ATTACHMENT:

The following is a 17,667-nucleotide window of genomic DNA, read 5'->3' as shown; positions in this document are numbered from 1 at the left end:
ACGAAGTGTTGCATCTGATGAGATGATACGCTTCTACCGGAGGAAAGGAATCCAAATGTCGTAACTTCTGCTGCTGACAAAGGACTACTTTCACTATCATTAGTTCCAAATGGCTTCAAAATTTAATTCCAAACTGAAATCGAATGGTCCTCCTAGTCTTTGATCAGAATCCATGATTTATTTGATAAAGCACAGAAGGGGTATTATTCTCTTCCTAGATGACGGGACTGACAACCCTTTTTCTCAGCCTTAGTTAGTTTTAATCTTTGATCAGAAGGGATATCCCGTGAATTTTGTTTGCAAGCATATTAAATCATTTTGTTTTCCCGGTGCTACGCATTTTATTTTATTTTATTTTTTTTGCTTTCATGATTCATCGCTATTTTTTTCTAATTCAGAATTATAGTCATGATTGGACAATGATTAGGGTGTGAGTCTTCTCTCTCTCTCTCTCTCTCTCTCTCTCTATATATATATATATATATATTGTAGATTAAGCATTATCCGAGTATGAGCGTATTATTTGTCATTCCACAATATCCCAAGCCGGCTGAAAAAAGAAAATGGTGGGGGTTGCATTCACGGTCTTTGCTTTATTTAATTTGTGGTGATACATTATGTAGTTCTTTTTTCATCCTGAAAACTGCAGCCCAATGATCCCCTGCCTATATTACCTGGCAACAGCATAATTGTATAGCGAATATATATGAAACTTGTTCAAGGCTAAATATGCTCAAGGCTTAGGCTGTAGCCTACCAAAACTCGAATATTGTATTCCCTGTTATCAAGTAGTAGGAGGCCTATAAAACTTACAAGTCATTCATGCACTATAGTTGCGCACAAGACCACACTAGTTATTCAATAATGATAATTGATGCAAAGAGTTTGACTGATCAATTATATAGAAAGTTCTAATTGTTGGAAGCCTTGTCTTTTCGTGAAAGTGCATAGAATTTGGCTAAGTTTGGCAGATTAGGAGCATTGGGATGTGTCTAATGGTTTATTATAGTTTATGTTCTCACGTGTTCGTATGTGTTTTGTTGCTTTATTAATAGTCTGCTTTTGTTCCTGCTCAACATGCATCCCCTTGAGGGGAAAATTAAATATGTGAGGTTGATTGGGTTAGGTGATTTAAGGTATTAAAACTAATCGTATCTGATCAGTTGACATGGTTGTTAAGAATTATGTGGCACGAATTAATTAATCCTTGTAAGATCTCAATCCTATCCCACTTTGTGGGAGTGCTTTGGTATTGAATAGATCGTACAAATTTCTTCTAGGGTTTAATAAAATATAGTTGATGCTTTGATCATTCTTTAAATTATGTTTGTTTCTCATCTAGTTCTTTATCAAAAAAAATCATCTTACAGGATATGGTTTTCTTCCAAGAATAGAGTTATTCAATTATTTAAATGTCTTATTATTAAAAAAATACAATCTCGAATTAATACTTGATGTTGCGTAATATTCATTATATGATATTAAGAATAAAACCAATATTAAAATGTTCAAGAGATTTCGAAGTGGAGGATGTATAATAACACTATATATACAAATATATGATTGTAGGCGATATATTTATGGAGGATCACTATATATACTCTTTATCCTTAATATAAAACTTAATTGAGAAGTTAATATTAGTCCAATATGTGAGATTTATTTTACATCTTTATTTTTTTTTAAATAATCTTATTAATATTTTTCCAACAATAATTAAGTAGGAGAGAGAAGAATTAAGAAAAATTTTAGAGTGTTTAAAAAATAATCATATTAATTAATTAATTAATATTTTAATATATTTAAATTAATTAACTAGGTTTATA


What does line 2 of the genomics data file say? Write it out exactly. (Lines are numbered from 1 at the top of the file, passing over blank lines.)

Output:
ACGAAGTGTTGCATCTGATGAGATGATACGCTTCTACCGGAGGAAAGGAATCCAAATGTCGTAACTTCTGCTGCTGACAAAGGACTACTTTCACTATCATTAGTTCCAAATGGCTTCAAAATTTAATTCCAAACTGAAATCGAATGGTCCTCCTAGTCTTTGATCAGAATCCATGATTTATTTGATAAAGCACAGAAGGGGTATTATTCTCTTCCTAGATGACGGGACTGACAACCCTTTTTCTCAGCCTTAGTTAGTTTTAATCTTTGATCAGAAGGGATATCCCGTGAATTTTGTTTGCAAGCATATTAAATCATTTTGTTTTCCCGGTGCTACGCATTTTATTTTATTTTATTTTTTTTGCTTTCATGATTCATCGCTATTTTTTTCTAATTCAGAATTATAGTCATGATTGGACAATGATTAGGGTGTGAGTCTTCTCTCTCTCTCTCTCTCTCTCTCTCTCTATATATATATATATATATATTGTAGATTAAGCATTATCCGAGTATGAGCGTATTATTTGTCATTCCACAATATCCCAAGCCGGCTGAAAAAAGAAAATGGTGGGGGTTGCATTCACGGTCTTTGCTTTATTTAATTTGTGGTGATACATTATGTAGTTCTTTTTTCATCCTGAAAACTGCAGCCCAATGATCCCCTGCCTATATTACCTGGCAACAGCATAATTGTATAGCGAATATATATGAAACTTGTTCAAGGCTAAATATGCTCAAGGCTTAGGCTGTAGCCTACCAAAACTCGAATATTGTATTCCCTGTTATCAAGTAGTAGGAGGCCTATAAAACTTACAAGTCATTCATGCACTATAGTTGCGCACAAGACCACACTAGTTATTCAATAATGATAATTGATGCAAAGAGTTTGACTGATCAATTATATAGAAAGTTCTAATTGTTGGAAGCCTTGTCTTTTCGTGAAAGTGCATAGAATTTGGCTAAGTTTGGCAGATTAGGAGCATTGGGATGTGTCTAATGGTTTATTATAGTTTATGTTCTCACGTGTTCGTATGTGTTTTGTTGCTTTATTAATAGTCTGCTTTTGTTCCTGCTCAACATGCATCCCCTTGAGGGGAAAATTAAATATGTGAGGTTGATTGGGTTAGGTGATTTAAGGTATTAAAACTAATCGTATCTGATCAGTTGACATGGTTGTTAAGAATTATGTGGCACGAATTAATTAATCCTTGTAAGATCTCAATCCTATCCCACTTTGTGGGAGTGCTTTGGTATTGAATAGATCGTACAAATTTCTTCTAGGGTTTAATAAAATATAGTTGATGCTTTGATCATTCTTTAAATTATGTTTGTTTCTCATCTAGTTCTTTATCAAAAAAAATCATCTTACAGGATATGGTTTTCTTCCAAGAATAGAGTTATTCAATTATTTAAATGTCTTATTATTAAAAAAATACAATCTCGAATTAATACTTGATGTTGCGTAATATTCATTATATGATATTAAGAATAAAACCAATATTAAAATGTTCAAGAGATTTCGAAGTGGAGGATGTATAATAACACTATATATACAAATATATGATTGTAGGCGATATATTTATGGAGGATCACTATATATACTCTTTATCCTTAATATAAAACTTAATTGAGAAGTTAATATTAGTCCAATATGTGAGATTTATTTTACATCTTTATTTTTTTTTAAATAATCTTATTAATATTTTTCCAACAATAATTAAGTAGGAGAGAGAAGAATTAAGAAAAATTTTAGAGTGTTTAAAAAATAATCATATTAATTAATTAATTAATATTTTAATATATTTAAATTAATTAACTAGGTTTATA